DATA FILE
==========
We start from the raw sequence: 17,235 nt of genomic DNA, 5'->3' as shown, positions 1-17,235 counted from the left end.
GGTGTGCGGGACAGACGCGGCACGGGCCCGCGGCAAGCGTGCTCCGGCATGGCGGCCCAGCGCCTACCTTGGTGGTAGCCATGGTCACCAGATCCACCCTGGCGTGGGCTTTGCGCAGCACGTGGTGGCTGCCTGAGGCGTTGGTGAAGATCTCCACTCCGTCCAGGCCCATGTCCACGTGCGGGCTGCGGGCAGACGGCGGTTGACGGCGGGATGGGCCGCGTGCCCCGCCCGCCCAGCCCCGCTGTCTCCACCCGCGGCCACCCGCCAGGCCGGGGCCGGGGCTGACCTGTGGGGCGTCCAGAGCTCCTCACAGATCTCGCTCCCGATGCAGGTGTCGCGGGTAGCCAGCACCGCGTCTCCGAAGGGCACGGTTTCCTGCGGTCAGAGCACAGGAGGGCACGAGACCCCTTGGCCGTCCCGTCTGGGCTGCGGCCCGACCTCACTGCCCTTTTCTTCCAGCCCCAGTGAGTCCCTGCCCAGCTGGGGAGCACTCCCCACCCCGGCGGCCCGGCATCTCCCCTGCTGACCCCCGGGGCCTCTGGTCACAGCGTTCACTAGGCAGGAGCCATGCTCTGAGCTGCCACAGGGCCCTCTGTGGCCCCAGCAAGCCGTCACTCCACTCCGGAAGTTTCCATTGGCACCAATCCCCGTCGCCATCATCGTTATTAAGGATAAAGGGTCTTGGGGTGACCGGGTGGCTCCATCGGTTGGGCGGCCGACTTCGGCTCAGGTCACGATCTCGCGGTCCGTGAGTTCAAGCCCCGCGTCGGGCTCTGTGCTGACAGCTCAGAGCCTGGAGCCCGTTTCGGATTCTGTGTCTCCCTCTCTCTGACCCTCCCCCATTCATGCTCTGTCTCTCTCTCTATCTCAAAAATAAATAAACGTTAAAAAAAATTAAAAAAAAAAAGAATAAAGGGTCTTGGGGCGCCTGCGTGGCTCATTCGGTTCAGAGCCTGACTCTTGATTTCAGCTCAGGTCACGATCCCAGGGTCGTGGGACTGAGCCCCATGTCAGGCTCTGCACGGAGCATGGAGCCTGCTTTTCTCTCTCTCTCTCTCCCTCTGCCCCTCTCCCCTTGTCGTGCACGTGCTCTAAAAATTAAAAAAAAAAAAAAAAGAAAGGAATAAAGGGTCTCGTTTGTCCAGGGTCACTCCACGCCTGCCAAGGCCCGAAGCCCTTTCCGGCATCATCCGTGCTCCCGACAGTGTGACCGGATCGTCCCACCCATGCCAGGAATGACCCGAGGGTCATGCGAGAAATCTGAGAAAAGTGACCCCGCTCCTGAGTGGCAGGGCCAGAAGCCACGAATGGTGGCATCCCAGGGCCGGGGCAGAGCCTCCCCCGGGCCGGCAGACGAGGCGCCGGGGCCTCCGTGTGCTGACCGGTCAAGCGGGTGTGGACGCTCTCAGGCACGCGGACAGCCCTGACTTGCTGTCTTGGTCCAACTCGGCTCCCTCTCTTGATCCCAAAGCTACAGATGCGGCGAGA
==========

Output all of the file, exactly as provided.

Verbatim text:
We start from the raw sequence: 17,235 nt of genomic DNA, 5'->3' as shown, positions 1-17,235 counted from the left end.
GGTGTGCGGGACAGACGCGGCACGGGCCCGCGGCAAGCGTGCTCCGGCATGGCGGCCCAGCGCCTACCTTGGTGGTAGCCATGGTCACCAGATCCACCCTGGCGTGGGCTTTGCGCAGCACGTGGTGGCTGCCTGAGGCGTTGGTGAAGATCTCCACTCCGTCCAGGCCCATGTCCACGTGCGGGCTGCGGGCAGACGGCGGTTGACGGCGGGATGGGCCGCGTGCCCCGCCCGCCCAGCCCCGCTGTCTCCACCCGCGGCCACCCGCCAGGCCGGGGCCGGGGCTGACCTGTGGGGCGTCCAGAGCTCCTCACAGATCTCGCTCCCGATGCAGGTGTCGCGGGTAGCCAGCACCGCGTCTCCGAAGGGCACGGTTTCCTGCGGTCAGAGCACAGGAGGGCACGAGACCCCTTGGCCGTCCCGTCTGGGCTGCGGCCCGACCTCACTGCCCTTTTCTTCCAGCCCCAGTGAGTCCCTGCCCAGCTGGGGAGCACTCCCCACCCCGGCGGCCCGGCATCTCCCCTGCTGACCCCCGGGGCCTCTGGTCACAGCGTTCACTAGGCAGGAGCCATGCTCTGAGCTGCCACAGGGCCCTCTGTGGCCCCAGCAAGCCGTCACTCCACTCCGGAAGTTTCCATTGGCACCAATCCCCGTCGCCATCATCGTTATTAAGGATAAAGGGTCTTGGGGTGACCGGGTGGCTCCATCGGTTGGGCGGCCGACTTCGGCTCAGGTCACGATCTCGCGGTCCGTGAGTTCAAGCCCCGCGTCGGGCTCTGTGCTGACAGCTCAGAGCCTGGAGCCCGTTTCGGATTCTGTGTCTCCCTCTCTCTGACCCTCCCCCATTCATGCTCTGTCTCTCTCTCTATCTCAAAAATAAATAAACGTTAAAAAAAATTAAAAAAAAAAAGAATAAAGGGTCTTGGGGCGCCTGCGTGGCTCATTCGGTTCAGAGCCTGACTCTTGATTTCAGCTCAGGTCACGATCCCAGGGTCGTGGGACTGAGCCCCATGTCAGGCTCTGCACGGAGCATGGAGCCTGCTTTTCTCTCTCTCTCTCTCCCTCTGCCCCTCTCCCCTTGTCGTGCACGTGCTCTAAAAATTAAAAAAAAAAAAAAAAGAAAGGAATAAAGGGTCTCGTTTGTCCAGGGTCACTCCACGCCTGCCAAGGCCCGAAGCCCTTTCCGGCATCATCCGTGCTCCCGACAGTGTGACCGGATCGTCCCACCCATGCCAGGAATGACCCGAGGGTCATGCGAGAAATCTGAGAAAAGTGACCCCGCTCCTGAGTGGCAGGGCCAGAAGCCACGAATGGTGGCATCCCAGGGCCGGGGCAGAGCCTCCCCCGGGCCGGCAGACGAGGCGCCGGGGCCTCCGTGTGCTGACCGGTCAAGCGGGTGTGGACGCTCTCAGGCACGCGGACAGCCCTGACTTGCTGTCTTGGTCCAACTCGGCTCCCTCTCTTGATCCCAAAGCTACAGATGCGGCGAGA